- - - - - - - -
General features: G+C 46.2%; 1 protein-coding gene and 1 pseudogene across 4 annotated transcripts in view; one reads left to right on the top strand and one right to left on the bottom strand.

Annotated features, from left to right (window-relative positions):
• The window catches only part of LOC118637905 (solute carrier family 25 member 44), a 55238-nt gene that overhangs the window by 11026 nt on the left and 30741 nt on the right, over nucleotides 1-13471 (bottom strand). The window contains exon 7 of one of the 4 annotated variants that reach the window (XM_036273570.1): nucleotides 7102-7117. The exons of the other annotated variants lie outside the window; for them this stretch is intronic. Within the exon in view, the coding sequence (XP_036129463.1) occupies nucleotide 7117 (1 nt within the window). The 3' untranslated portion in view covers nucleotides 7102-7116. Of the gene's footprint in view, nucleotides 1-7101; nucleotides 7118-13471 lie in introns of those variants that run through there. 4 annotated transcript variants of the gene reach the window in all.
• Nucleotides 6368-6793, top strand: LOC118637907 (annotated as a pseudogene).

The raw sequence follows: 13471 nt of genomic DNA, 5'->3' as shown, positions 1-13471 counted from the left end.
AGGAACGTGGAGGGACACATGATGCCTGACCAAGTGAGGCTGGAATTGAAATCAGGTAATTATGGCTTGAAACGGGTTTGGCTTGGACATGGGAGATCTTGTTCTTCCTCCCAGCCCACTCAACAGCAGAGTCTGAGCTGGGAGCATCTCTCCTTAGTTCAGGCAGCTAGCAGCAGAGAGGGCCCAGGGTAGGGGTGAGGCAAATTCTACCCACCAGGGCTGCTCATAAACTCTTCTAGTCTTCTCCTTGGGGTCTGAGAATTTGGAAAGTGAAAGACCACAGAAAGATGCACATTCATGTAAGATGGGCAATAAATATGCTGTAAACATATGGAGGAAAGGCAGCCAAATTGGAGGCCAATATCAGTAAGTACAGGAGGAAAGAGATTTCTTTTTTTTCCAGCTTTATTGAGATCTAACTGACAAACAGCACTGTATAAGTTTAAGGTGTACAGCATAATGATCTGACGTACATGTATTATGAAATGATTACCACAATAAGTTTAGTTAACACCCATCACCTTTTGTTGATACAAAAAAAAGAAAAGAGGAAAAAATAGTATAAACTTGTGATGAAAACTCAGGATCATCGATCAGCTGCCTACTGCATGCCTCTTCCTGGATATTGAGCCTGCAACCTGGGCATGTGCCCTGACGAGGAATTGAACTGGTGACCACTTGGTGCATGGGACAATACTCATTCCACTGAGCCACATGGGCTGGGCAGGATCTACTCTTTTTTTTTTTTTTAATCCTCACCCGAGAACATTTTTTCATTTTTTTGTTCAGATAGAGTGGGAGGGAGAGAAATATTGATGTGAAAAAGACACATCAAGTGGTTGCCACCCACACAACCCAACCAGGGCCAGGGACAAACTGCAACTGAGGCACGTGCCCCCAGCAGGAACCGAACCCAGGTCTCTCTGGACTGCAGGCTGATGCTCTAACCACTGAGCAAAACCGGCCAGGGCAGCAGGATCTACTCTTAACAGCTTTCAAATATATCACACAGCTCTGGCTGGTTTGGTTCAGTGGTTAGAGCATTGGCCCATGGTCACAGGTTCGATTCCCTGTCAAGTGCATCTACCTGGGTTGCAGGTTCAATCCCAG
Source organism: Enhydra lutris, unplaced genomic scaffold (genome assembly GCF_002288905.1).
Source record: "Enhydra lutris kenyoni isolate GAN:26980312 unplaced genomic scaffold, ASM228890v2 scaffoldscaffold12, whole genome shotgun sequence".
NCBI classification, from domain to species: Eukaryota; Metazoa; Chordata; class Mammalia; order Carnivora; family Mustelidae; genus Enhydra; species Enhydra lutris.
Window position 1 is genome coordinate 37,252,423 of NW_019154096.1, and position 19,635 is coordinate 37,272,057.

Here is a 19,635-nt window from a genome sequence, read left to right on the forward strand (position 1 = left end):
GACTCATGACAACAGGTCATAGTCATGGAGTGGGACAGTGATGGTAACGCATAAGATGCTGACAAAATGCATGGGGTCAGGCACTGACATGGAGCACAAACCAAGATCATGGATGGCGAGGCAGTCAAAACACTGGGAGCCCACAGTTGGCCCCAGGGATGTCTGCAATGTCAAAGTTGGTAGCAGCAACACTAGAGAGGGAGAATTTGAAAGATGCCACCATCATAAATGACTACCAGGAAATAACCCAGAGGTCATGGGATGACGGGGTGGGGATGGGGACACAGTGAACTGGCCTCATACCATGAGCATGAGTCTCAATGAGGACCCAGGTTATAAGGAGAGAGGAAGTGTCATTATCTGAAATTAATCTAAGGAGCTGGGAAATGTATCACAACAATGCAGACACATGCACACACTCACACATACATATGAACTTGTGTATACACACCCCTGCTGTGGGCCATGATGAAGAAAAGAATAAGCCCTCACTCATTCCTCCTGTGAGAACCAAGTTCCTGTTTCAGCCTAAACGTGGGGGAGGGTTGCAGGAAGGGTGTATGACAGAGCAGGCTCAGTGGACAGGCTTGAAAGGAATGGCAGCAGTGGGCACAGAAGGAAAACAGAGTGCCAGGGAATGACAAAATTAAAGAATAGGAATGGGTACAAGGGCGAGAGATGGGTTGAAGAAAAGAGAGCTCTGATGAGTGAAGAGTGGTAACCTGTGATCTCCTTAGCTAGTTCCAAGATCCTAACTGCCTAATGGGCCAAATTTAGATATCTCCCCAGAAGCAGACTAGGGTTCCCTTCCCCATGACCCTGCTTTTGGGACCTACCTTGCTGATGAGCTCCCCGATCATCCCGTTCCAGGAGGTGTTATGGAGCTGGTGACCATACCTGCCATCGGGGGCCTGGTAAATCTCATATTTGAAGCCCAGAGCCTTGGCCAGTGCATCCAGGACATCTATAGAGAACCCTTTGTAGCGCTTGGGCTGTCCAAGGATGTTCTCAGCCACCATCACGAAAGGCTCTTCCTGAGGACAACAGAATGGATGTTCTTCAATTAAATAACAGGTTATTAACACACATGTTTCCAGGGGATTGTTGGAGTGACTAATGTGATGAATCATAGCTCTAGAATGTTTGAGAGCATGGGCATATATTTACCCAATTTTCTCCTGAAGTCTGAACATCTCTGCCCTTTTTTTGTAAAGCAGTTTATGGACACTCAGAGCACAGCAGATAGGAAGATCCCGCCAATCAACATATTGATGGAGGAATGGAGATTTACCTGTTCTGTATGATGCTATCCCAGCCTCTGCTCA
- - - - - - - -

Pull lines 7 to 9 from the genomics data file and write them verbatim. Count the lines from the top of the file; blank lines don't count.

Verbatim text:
Source organism: Enhydra lutris, unplaced genomic scaffold (genome assembly GCF_002288905.1).
Source record: "Enhydra lutris kenyoni isolate GAN:26980312 unplaced genomic scaffold, ASM228890v2 scaffoldscaffold12, whole genome shotgun sequence".
NCBI classification, from domain to species: Eukaryota; Metazoa; Chordata; class Mammalia; order Carnivora; family Mustelidae; genus Enhydra; species Enhydra lutris.